Tintri Makes Storage for Generalists

Tintri Makes Storage for Generalists

January 25, 2018 0

Tintri VMstore storage arrays are purpose-built for virtualization and the cloud. IT administrators with working knowledge of virtualization can easily deploy Tintri storage without specialized storage knowledge. When deploying Tintri storage, there are no prerequisite operations such as LUN provisioning, HBA compatibility checks, or FC LUN zoning operations. From a VMware administrator’s point of view, the entire Tintri VMstore is presented as a single datastore.

Virtualization and consolidation onto shared infrastructure has its challenges. In addition to performance issues and management complexity, virtualizing multiple workloads makes it harder for admins to identify bottlenecks, understand the impact of new workloads, and troubleshoot problems such as misconfiguration of VMs and shared infrastructure, including storage.

Traditional storage architectures make these issues cumbersome for administrators to troubleshoot. They can provide a performance view from the LUN, volume or file system standpoint. But that architecture cannot isolate VM performance or provide insight into VM-level performance characteristics. It’s difficult for administrators to understand situations such as the impact of a new VM workload without access to relevant VM performance metrics.

Identifying the cause of performance bottlenecks is a time-consuming, frustrating and sometimes inconclusive process that requires iteratively gathering data, analyzing the data to form a hypothesis, then testing the hypothesis. In large enterprises, this process often involves coordination between several individuals or departments, typically spanning many days or even weeks.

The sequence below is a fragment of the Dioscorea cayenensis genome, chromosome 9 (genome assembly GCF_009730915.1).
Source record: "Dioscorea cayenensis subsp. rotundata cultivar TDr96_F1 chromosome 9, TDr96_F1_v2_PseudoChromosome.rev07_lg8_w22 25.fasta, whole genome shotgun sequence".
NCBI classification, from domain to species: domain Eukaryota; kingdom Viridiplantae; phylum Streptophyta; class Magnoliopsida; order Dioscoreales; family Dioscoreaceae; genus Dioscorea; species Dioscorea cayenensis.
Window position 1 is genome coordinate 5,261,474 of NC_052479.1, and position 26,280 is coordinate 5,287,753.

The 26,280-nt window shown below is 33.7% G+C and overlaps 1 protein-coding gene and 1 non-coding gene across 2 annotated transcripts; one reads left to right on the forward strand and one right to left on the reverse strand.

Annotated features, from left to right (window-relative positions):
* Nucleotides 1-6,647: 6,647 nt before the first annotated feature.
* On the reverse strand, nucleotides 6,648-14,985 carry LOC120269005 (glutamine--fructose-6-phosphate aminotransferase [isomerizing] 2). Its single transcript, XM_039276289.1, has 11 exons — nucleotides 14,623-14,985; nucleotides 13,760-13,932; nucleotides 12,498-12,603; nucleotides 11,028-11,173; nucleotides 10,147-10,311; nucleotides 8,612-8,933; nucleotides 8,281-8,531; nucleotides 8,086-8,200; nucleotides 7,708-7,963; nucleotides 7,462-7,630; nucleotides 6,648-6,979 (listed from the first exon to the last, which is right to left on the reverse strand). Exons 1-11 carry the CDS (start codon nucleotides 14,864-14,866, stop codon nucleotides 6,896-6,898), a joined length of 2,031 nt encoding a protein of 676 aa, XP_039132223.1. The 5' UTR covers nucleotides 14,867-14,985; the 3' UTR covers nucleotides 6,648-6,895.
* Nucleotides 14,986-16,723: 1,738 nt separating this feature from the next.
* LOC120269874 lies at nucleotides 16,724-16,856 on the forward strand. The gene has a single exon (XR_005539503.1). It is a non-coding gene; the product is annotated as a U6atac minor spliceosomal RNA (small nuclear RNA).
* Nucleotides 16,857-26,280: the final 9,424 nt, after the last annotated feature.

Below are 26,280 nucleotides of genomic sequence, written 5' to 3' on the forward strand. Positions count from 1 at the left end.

To gain deep insight into virtualization environments using traditional storage architectures requires IT to deploy separate, complex software solutions. Even then, IT can spend days troubleshooting performance issues due to complexity and lack of skills. This can cause IT to steer clear of mixing workloads on the same storage, resulting in silos of virtualization. 

In rare cases, administrators may even resort to allocating a single LUN or volume for a single VM. Unfortunately, this is not practical with traditional storage architectures due to scaling limitations and management overhead. Over time, the LUN sprawl from a method like this can also become overwhelming to manage.

Tintri VMstore provides a complete, comprehensive view of VMs, including end-to-end tracking and visualization of performance across the entire data center infrastructure. This ensures administrators can easily procure the critical statistics they need for individual VMs.

By monitoring IO requests at the vDisk and VM level and integrating with vCenter APIs, Tintri VMstore identifies the corresponding VM for each individual IO request and can determine if latency occurs at the hypervisor, network, or storage levels. For each VM and vDisk stored on the system, administrators can use Tintri VMstore to instantly visualize where potential performance issues may exist across the stack. Latency statistics are displayed in an intuitive and clear format so that administrators can immediately see the bottleneck, rather than trying to deduce the location from indirect measurements and time-consuming detective work.